"We are familiar with the Aristotelian distinction between “verisimilitude” and “the necessary.” Corneille speaks of this in his Discours and applies it to the action, but not without extrapolating. Extrapolating in turn, we shall allow ourselves to apply it to the text and shall say: Everything in the text that is indispensable to the clarity of the intrigue is necessary. All that the characters say among themselves in a given situation that is not concerned with informing the audience is verisimilitude. For example, in Racine’s Andromaque, the fragment of the first verse, “…since I find such a faithful friend again,” is absolutely necessary (it informs us that Orestes and Pylades are friends and were separated) but not very true to life, as the interlocutor does not need this information: It is meant only for the reader. The “yes” that beings the verse makes the rest of the sentence seem like the continuation of a conversation that has already begun and is there to provide, among other things, the verisimilitude that is lacking.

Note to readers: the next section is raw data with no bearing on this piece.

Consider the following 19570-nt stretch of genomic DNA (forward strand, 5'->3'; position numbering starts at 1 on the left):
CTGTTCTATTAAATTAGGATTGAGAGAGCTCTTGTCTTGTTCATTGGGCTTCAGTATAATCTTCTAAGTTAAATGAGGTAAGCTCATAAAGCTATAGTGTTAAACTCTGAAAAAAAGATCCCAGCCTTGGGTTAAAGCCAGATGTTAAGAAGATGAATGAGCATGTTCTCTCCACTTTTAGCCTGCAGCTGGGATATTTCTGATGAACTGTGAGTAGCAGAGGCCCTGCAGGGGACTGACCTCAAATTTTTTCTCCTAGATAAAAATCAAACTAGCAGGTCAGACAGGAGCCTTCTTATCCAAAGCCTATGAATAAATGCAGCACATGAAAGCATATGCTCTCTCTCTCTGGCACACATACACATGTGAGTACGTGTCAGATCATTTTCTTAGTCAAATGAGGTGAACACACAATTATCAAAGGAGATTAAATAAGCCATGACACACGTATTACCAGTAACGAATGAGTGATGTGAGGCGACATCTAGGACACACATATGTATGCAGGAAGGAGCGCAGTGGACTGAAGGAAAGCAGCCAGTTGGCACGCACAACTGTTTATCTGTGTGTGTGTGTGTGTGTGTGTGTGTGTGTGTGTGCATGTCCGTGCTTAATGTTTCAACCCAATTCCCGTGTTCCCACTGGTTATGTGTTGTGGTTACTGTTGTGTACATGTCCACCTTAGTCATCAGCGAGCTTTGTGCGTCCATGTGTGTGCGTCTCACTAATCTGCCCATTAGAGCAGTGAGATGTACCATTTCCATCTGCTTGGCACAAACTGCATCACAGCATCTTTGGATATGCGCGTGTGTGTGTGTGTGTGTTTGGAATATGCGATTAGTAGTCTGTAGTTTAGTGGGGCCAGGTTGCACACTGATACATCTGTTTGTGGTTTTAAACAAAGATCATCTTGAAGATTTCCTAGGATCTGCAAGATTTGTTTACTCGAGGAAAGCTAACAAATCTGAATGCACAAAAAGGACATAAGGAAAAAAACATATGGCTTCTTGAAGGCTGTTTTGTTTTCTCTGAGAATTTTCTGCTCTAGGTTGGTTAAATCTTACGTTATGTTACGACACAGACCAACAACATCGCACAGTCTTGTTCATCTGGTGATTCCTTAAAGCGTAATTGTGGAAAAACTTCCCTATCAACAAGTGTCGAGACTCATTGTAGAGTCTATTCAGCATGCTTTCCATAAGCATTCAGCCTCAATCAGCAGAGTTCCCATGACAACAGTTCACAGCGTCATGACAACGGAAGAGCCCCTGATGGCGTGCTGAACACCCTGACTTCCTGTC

“Thus, we see that in theater, the necessary takes precedence over verisimilitude and that its presence, even diffused, limits the sphere of the true-to-life. A film’s dialog, on the contrary, must use the necessary only as a last resort. Information is presented in an inoffensive manner, cloaked by pure verisimilitude. It reaches the attentive spectator, whose vigilance increase as he learns more, by a ricochet effect. Film dialogues from before 1960 seem unencumbered with necessary lines that modern film has left as commentary, monologues, or graphic signs, with an ease that is beginning to seem dates as well.
“Nothing goes out of style more quickly than the necessary—except verisimilitude, whose excess in the 1970s is beginning to show. In order to give free rein to the true-to-life, we have done away with written texts and have actors say “just anything.” It was believed that from this absolute contingency, a new necessary would be born, without any reference to the “rules” of the theater that were always lurking in the background. It did happen, sometimes felicitously, with Rouch, Godard, or Rivette. The true killed the true-to-life: The stopgap realism of the scriptwriters become unbearable. And here we are once, again, faced with the demands of the necessary."
---From “Film and the three levels of discourse: indirect, direct, and hyperdirect” by Eric Rohmer, Cahiers Renaud-Barrault 96, October 1977.
Thanks to Danny for finding this for me.